HBO Online More Available Than Ever With HBO Go and HBO Now

With many content providers and media companies getting in the video on-demand game, it comes as no surprise that HBO also entered the fray with their HBO Go online streaming service. Now you are able to keep up with the Targaryens, Starks, and Lannisters by streaming the wildly popular Game of Thrones no matter your location — Westeros, Essos, or even beyond the Wall.

If you already subscribe to HBO through your satellite or cable television provider, you simply need to download the HBO Go app for either the iOS or Android platforms to stream HBO online content wherever you may wander. Additionally, cordcutters are now also able to enjoy the premium television service by subscribing to the new HBO Now service. Let’s take a closer look at how these HBO online services compare.

HBO Go and HBO Now online

Differences Between HBO Go and HBO Now

As mentioned earlier, the simplest way to look at HBO’s two video streaming offerings is the following. HBO Go allows those who subscribe to the premium movie channel through their cable or satellite service to enjoy on-demand streaming of HBO movies and TV shows on their mobile device. HBO Now, on the other hand, provides the same functionality without first subscribing to cable or satellite TV.

An HBO Now subscription costs $15 per month, which is comparable to paying for the channel on your satellite or cable service. This option launched in early April 2015, exclusively for owners of an Apple TV box or an iOS device, like the iPhone or iPad. After an initial three month period, HBO Now becomes available on other platforms, including Android mobile devices, and probably other video-on-demand products, like the Roku and Chromecast.

iOS users note that the HBO Now app is compatible with iOS 7.0 and greater. For comparison’s sake, the HBO Go app supports iOS 5.0 and greater.

Make sure your Internet Bandwidth handles HD Video Streaming

When using either HBO Go or HBO Now, remember to perform regular Internet speed tests to ensure you’re getting enough bandwidth to stream HD-quality video without hiccups or too much buffering. At least 5 Mbps is a good benchmark for HD video streaming, but 10 Mbps works better, especially if you have multiple users accessing your router.

HBO Go and HBO Now offer users an easy way to stream quality HBO online movies and TV shows when on the go. As more consumers eschew regular cable and satellite TV service, expect more content providers to follow HBO’s lead with their own streaming products.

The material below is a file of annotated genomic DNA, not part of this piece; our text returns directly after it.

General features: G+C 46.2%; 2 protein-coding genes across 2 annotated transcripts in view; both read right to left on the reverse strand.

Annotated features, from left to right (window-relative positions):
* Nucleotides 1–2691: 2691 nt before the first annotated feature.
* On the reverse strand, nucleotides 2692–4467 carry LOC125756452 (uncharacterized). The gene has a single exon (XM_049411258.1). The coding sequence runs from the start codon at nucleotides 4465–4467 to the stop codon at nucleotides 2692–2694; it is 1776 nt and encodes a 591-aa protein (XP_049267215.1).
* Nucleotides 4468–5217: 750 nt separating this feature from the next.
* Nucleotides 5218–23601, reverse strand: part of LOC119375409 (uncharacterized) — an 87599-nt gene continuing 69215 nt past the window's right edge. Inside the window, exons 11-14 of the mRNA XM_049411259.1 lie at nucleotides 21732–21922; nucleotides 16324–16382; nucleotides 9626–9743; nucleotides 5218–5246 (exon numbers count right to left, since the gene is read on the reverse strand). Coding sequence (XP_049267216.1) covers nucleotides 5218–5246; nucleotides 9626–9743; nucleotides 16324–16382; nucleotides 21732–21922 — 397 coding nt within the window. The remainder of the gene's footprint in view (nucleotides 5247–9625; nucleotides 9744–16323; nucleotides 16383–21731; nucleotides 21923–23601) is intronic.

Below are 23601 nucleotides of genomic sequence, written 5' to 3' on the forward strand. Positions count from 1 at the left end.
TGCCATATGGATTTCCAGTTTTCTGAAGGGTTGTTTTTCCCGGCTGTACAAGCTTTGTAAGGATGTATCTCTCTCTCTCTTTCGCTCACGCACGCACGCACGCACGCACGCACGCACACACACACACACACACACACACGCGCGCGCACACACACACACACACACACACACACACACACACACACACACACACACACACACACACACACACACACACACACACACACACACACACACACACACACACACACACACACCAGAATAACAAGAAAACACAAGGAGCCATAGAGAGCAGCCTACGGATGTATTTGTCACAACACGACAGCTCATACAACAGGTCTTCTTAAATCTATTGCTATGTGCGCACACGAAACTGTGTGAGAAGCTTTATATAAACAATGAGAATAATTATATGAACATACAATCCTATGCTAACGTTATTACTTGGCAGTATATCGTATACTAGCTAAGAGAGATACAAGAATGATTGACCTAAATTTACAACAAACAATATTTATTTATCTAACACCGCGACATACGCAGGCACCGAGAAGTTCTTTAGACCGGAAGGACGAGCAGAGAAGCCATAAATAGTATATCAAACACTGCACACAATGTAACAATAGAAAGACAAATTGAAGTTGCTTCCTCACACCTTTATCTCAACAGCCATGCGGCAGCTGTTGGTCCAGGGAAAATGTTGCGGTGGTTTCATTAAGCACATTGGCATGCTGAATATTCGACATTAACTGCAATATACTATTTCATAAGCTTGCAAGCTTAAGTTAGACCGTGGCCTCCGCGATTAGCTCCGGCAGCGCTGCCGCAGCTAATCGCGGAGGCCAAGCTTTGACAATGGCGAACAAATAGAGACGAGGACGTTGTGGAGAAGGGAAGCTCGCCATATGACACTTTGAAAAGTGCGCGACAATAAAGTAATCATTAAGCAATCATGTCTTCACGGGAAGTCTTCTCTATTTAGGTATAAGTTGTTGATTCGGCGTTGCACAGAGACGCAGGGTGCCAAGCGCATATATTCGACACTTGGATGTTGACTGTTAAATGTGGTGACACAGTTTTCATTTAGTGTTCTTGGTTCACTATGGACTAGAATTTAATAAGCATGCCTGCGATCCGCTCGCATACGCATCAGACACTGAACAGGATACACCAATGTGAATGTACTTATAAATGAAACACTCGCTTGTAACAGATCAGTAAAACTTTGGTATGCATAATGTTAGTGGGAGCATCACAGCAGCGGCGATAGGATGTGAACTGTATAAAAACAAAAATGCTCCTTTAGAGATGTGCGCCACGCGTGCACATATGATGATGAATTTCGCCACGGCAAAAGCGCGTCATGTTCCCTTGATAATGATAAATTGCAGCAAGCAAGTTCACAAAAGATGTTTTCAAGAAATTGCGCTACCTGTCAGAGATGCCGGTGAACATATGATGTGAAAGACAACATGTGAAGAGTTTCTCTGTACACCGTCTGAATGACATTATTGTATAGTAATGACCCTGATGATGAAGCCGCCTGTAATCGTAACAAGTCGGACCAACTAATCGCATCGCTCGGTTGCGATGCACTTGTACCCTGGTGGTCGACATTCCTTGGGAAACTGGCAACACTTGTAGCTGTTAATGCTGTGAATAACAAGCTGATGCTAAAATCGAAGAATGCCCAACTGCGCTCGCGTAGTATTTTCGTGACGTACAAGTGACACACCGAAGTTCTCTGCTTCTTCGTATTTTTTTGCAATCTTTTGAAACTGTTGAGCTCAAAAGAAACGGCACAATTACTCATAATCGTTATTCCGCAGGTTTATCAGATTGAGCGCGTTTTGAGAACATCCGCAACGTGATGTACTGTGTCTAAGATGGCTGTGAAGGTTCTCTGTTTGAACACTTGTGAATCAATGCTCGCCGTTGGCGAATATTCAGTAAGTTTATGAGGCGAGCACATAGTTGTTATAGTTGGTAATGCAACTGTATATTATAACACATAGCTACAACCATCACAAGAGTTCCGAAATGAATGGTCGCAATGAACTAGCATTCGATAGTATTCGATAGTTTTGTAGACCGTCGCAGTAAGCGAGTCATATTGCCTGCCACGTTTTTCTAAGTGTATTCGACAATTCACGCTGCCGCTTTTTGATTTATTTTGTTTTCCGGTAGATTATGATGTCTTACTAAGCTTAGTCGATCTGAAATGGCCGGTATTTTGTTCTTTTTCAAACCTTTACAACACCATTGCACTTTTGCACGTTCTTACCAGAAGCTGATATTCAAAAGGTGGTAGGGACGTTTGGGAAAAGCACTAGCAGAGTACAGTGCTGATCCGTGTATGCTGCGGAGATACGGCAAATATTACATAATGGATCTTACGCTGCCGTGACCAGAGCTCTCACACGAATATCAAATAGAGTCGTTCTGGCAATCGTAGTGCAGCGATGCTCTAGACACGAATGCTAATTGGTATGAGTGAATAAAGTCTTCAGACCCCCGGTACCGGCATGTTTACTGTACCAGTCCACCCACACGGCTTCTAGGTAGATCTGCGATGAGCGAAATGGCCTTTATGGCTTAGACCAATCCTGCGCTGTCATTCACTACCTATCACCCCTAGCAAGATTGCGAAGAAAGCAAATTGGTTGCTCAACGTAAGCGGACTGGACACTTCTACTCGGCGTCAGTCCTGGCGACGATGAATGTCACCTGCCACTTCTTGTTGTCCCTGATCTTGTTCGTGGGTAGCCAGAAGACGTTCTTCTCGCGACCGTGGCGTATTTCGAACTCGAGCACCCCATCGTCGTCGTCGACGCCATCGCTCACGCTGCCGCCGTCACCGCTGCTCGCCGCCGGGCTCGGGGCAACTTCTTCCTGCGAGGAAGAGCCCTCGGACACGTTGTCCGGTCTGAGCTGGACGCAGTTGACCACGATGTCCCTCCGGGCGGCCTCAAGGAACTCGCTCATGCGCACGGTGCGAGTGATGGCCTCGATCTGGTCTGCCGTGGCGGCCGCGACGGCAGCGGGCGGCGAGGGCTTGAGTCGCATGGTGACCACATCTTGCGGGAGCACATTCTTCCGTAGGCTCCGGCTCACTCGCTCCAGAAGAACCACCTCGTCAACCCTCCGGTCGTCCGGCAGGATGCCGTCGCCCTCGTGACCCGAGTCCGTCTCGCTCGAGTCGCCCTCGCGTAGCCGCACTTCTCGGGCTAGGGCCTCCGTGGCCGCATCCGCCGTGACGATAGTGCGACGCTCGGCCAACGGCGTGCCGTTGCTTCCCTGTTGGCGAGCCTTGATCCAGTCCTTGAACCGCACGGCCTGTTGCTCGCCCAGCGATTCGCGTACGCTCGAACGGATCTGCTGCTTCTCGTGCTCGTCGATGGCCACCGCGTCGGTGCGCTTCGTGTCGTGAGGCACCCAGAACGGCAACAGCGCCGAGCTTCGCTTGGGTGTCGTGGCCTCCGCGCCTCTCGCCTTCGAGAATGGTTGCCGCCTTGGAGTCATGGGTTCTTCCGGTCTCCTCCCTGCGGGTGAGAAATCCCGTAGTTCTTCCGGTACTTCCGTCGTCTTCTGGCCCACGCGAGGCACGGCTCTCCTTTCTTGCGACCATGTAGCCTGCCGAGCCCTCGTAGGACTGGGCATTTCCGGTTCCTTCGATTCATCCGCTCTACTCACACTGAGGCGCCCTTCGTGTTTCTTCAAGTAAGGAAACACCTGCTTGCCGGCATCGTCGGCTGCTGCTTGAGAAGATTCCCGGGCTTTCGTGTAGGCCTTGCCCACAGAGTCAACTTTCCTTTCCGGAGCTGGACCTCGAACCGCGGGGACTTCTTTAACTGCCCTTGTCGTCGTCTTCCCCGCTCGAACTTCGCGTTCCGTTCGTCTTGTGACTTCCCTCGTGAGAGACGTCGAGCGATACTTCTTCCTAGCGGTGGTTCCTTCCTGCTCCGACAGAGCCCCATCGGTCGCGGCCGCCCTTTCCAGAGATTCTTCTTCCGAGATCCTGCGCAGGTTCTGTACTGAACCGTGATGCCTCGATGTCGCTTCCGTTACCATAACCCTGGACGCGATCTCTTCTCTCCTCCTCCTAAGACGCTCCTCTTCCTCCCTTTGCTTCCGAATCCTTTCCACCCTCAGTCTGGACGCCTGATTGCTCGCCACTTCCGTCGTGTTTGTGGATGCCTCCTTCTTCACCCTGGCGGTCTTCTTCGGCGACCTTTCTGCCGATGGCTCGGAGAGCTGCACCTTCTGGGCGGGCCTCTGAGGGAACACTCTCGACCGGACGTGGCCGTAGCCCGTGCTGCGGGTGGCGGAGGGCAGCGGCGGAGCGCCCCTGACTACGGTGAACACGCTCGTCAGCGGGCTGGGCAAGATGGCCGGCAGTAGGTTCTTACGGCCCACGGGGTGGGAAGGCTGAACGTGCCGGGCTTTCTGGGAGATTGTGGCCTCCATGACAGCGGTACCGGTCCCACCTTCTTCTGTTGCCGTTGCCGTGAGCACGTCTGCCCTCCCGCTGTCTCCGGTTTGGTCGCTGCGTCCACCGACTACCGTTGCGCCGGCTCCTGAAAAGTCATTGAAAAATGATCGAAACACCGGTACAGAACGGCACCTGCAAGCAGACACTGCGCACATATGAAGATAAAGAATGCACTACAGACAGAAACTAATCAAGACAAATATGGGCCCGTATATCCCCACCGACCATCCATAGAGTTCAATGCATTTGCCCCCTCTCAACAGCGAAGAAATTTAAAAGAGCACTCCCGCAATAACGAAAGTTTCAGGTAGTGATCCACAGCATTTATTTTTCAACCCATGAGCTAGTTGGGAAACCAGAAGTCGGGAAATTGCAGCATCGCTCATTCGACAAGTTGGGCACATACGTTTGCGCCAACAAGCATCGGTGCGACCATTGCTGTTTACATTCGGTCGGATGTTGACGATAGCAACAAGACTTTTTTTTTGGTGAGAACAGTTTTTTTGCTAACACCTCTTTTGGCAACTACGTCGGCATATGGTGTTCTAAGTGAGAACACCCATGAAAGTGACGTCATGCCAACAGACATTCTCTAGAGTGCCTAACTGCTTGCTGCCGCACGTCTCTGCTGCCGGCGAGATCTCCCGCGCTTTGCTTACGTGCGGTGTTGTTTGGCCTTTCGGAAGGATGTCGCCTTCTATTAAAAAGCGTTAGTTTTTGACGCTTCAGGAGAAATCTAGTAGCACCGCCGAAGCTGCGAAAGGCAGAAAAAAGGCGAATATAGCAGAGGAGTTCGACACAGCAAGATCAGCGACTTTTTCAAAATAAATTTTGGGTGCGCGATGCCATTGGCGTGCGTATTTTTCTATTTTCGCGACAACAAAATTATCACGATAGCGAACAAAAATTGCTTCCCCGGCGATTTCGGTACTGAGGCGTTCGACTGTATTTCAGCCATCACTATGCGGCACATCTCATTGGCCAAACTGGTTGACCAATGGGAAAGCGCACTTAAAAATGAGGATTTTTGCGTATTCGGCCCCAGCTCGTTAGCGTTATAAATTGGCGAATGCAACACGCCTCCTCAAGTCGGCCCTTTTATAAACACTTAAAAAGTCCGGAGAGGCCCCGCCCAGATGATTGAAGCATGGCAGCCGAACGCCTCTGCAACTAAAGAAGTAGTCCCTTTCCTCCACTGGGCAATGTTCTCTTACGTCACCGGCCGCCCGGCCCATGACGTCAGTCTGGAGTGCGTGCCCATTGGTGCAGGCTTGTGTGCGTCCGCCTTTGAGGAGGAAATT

Four Quick Ways to Improve Bandwidth for Streaming Movies

Whether you’re a cordcutter without a subscription to cable or satellite TV, or you want the convenience of streaming content using DirecTV Everywhere or HBO Go, bandwidth remains a vital part of your video-on-demand experience. Trying to enjoy streaming video on a slow Internet service leads to buffering and ultimately a poor experience.

With that in mind, let’s take a look at a few quick ways to ensure there is enough bandwidth for your video streaming enjoyment.

improve bandwidth for streaming media

First Off — Test Your Internet Speed

Before trying to optimize your bandwidth, make it a point to run a quick Internet speed test to see whether your service supports video streaming. Anything above 5 Mbps works for HD-video quality, although speeds greater than 10 Mbps perform better, especially if multiple users are accessing the same router.

Limit the Number of Users Accessing Your Internet Service

As mentioned at earlier, make sure to limit the number of users accessing your wireless router before streaming a movie. Even if you subscribe to broadband Internet service with a decent speed, multiple users sharing that service often hampers performance for everyone.

Invest in a High-end Dual Band Router

Dual band wireless routers provide you with essentially two different networks: one at 2.4 GHz (the same speed in single band routers), and a faster 5 GHz network that’s optimized for streaming rich media content. A dual band router with a superior range will definitely improve the streaming experience of any device connected to your network.

Additionally, higher-end routers leverage a technology known as beamforming that optimizes the connection between the router and device. In short, if you plan on doing a lot of movie streaming and online videogaming at your house, an investment in a top of the line dual band router is a smart call.

Pay Attention to the Router’s Location at your Residence

Routers are affected by location. Consider placing your wireless router close to your prime television viewing area to improve the overall streaming experience. This helps you get the most out of your bandwidth even without spending extra on a high-end router.